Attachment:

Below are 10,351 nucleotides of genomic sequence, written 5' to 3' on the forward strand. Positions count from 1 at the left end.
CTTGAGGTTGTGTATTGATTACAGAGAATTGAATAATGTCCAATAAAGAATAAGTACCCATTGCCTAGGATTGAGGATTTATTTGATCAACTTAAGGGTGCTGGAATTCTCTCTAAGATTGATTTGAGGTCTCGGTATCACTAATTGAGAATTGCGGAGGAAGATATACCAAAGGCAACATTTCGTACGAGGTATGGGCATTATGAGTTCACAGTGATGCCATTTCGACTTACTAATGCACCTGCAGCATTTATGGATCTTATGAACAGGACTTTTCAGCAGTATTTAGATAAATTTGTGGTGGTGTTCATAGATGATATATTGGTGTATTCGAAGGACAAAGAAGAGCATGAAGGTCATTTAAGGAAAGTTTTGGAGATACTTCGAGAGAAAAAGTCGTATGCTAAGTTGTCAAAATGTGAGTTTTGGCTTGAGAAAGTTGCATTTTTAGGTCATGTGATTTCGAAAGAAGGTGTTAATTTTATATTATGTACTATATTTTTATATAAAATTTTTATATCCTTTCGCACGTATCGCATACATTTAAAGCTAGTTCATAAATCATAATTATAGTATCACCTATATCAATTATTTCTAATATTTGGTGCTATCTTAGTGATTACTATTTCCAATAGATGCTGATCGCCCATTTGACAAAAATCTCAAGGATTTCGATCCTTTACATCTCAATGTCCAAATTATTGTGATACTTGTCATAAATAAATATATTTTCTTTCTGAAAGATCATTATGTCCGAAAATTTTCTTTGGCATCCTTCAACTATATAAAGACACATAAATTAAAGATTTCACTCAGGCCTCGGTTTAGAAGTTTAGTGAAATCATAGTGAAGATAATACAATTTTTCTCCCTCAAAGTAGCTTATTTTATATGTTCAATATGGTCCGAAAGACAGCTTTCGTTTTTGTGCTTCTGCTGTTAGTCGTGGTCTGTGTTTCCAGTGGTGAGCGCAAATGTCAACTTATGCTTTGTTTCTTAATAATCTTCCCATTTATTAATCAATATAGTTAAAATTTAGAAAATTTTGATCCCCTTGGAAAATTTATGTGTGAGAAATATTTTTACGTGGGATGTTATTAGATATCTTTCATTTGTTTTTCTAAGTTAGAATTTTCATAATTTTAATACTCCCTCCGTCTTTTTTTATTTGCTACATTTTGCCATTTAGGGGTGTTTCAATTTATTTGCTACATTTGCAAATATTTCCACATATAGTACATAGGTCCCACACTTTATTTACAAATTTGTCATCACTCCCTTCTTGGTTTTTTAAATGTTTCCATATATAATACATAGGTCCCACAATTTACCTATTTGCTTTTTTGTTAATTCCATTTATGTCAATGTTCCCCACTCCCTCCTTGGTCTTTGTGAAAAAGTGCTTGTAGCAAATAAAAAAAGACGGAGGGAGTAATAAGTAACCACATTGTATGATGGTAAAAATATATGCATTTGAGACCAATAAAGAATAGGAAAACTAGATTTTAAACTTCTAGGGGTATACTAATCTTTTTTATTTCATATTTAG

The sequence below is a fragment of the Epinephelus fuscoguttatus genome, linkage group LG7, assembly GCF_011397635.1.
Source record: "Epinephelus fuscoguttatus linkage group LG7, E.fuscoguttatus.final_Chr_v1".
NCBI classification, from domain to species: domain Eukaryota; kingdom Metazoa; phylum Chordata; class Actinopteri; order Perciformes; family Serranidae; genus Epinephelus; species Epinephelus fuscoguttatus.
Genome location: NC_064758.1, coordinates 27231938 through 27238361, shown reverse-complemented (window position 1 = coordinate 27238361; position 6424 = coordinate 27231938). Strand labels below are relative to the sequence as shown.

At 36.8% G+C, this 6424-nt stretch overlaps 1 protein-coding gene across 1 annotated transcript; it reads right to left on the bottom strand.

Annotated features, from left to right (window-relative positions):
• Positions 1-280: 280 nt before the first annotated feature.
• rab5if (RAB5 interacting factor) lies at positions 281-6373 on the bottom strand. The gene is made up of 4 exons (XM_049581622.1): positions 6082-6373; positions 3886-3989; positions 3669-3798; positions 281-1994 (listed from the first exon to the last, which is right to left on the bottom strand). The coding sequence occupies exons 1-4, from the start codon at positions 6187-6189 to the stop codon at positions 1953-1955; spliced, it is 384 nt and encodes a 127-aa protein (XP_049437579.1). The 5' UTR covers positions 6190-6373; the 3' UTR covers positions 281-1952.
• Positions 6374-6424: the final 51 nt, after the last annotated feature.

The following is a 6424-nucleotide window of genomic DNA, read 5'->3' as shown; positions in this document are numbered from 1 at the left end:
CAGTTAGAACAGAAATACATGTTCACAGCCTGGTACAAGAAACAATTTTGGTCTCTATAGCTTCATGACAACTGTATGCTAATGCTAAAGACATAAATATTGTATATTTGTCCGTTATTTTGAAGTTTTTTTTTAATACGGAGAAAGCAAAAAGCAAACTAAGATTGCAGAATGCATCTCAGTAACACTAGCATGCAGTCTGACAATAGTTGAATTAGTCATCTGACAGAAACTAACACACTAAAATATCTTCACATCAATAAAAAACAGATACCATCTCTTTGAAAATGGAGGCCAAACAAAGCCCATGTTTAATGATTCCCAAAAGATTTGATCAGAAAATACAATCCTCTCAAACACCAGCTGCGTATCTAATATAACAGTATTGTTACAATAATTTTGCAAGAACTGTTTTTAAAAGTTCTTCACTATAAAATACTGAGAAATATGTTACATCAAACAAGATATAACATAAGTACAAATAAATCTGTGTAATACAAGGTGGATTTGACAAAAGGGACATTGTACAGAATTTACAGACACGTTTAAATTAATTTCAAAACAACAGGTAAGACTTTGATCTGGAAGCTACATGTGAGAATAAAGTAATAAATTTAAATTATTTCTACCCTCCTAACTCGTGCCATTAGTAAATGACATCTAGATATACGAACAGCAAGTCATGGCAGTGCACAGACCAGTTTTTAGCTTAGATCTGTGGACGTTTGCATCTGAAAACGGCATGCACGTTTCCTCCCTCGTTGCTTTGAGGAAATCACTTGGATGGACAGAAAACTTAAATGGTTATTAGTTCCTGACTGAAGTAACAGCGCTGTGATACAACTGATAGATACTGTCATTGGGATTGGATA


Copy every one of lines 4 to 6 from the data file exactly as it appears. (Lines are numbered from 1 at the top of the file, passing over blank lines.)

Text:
Source record: "Epinephelus fuscoguttatus linkage group LG7, E.fuscoguttatus.final_Chr_v1".
NCBI classification, from domain to species: domain Eukaryota; kingdom Metazoa; phylum Chordata; class Actinopteri; order Perciformes; family Serranidae; genus Epinephelus; species Epinephelus fuscoguttatus.
Genome location: NC_064758.1, coordinates 27231938 through 27238361, shown reverse-complemented (window position 1 = coordinate 27238361; position 6424 = coordinate 27231938). Strand labels below are relative to the sequence as shown.